[ Click here ] for a few definitions.
|Latitude/Longitude||Latitude: 42° 40'N to 45° 18'N
Longitude: 70° 37'W to 72°
[ New Hampshire Base and Elevation Maps ]
|Length x Width||New Hampshire is about 190 miles long from north to south and about 70 miles wide from east to west.|
|Geographic Center||The geographic center of New Hampshire is located in Belknap County, 3 miles east of Ashland.|
|Borders||New Hampshire is bordered by Canada on the north and by Massachusetts on the south. On the east, New Hampshire is bordered by the Atlantic Ocean and Maine and on the west, New Hamsphire is bordered by Vermont.|
|Total area||New Hampshire covers 9,351 square miles, making it the 45th largest of the 50 states.|
|Land area||8,969 square miles of New Hampshire are land areas.|
|Water area||382 square miles of New Hampshire are covered by water.|
|Highest point||The highest point in New Hampshire is is Mount Washington, at 6,288 feet above sea level.|
|Lowest point||The lowest points in New Hampshire are at sea level where the state meets the Atlantic Ocean on its eastern border.|
|Mean elevation||Between the highest point and the lowest point in New Hampshire, the mean elevation of the state of is 1,000 feet above sea level.|
|Major rivers||The Connecticut River; the Pemigewasset River; the Merrimack River [ Upper | Lower ]; the Androscoggin River; and the Saco River.|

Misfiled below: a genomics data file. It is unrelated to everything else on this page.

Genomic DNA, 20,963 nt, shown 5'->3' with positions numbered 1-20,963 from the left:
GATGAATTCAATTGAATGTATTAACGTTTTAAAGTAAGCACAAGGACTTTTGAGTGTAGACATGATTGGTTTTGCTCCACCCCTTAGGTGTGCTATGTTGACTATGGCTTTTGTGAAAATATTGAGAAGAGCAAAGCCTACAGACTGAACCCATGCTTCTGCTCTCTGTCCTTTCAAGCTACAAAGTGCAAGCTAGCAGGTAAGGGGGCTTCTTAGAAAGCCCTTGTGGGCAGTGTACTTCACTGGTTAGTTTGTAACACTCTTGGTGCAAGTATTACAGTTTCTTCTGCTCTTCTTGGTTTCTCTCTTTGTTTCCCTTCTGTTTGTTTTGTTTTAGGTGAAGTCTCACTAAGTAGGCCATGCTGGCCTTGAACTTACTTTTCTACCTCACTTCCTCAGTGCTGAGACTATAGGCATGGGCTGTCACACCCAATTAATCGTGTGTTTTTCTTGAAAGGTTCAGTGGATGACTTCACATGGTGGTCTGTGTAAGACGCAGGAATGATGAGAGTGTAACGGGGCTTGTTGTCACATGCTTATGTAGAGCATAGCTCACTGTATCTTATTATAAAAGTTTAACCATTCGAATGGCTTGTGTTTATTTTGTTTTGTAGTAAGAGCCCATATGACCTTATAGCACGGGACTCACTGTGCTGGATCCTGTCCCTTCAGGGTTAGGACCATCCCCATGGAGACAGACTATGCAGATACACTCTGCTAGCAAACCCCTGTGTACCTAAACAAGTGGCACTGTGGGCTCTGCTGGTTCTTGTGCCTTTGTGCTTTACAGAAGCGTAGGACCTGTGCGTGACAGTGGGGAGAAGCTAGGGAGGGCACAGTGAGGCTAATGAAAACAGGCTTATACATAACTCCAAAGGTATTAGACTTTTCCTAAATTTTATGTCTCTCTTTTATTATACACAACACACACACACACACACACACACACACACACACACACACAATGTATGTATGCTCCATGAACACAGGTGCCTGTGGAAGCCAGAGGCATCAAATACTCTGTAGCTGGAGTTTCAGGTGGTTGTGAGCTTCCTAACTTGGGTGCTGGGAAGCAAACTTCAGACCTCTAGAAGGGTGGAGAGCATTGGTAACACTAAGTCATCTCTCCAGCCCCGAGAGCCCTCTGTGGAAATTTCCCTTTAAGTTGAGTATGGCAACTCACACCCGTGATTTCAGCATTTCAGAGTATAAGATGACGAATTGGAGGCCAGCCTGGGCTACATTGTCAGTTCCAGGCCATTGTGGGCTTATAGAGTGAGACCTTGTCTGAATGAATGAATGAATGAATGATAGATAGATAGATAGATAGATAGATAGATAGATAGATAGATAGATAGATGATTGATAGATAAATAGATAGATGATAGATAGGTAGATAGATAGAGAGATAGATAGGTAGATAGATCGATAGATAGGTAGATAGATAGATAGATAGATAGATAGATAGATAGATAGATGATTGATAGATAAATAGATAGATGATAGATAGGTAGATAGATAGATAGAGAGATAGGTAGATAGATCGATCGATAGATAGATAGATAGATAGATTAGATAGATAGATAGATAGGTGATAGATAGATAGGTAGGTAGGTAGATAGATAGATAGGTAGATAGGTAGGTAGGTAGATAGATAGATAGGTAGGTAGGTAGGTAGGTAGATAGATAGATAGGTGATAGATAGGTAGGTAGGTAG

|Major lakes||Lake Winnepesaukee; Newfound Lake; and Squam Lake|
Known for its natural beauty, New Hamsphire features rugged mountains, clear blue lakes, and sandy lake and ocean beaches. All of these features are packed into one of the smallest states of the 50 states. New Hampshire ranks 46th in terms of size; 9,351 square miles.
Contained within the Appalachian Highlands, the three primary geological features and landforms (physiographic regions) of New Hampshire are; the Coastal Lowlands, the Eastern New England Upland, and the White Mountain Region.
The Coastal Lowlands characterize the southeastern section of the state where New Hampshire borders the Atlantic Ocean. With only 13 miles of coastline, the New Hampshire coastline is shorter than any other state that borders an ocean. The Coastal Lowlands extend from 15 to 20 miles into New Hamsphire. Sandy beaches line the coast and rivers and tidal wetlands extend inland. Great Bay is part of the Coastal Lowlands and thousands of waterfowl stop at the bay during their annual migrations.
Most of southern New Hampshire is covered by the Eastern New England Upland, the region that runs from northern Maine south to eastern Connecticut. The New Hampshire section is comprised of 3 distinct areas; the Merrimack Valley, the Hills and Lakes Region, and the Connecticut River Valley.
The Merrimack Valley extends from the Massachusetts border north to central New Hampshire. The Merrimack River runs through this hilly landscape. The soil is fertile and fruits and hay are grown in this region. The valley is also home to New Hampshire's most prominent mill and factory cities and towns.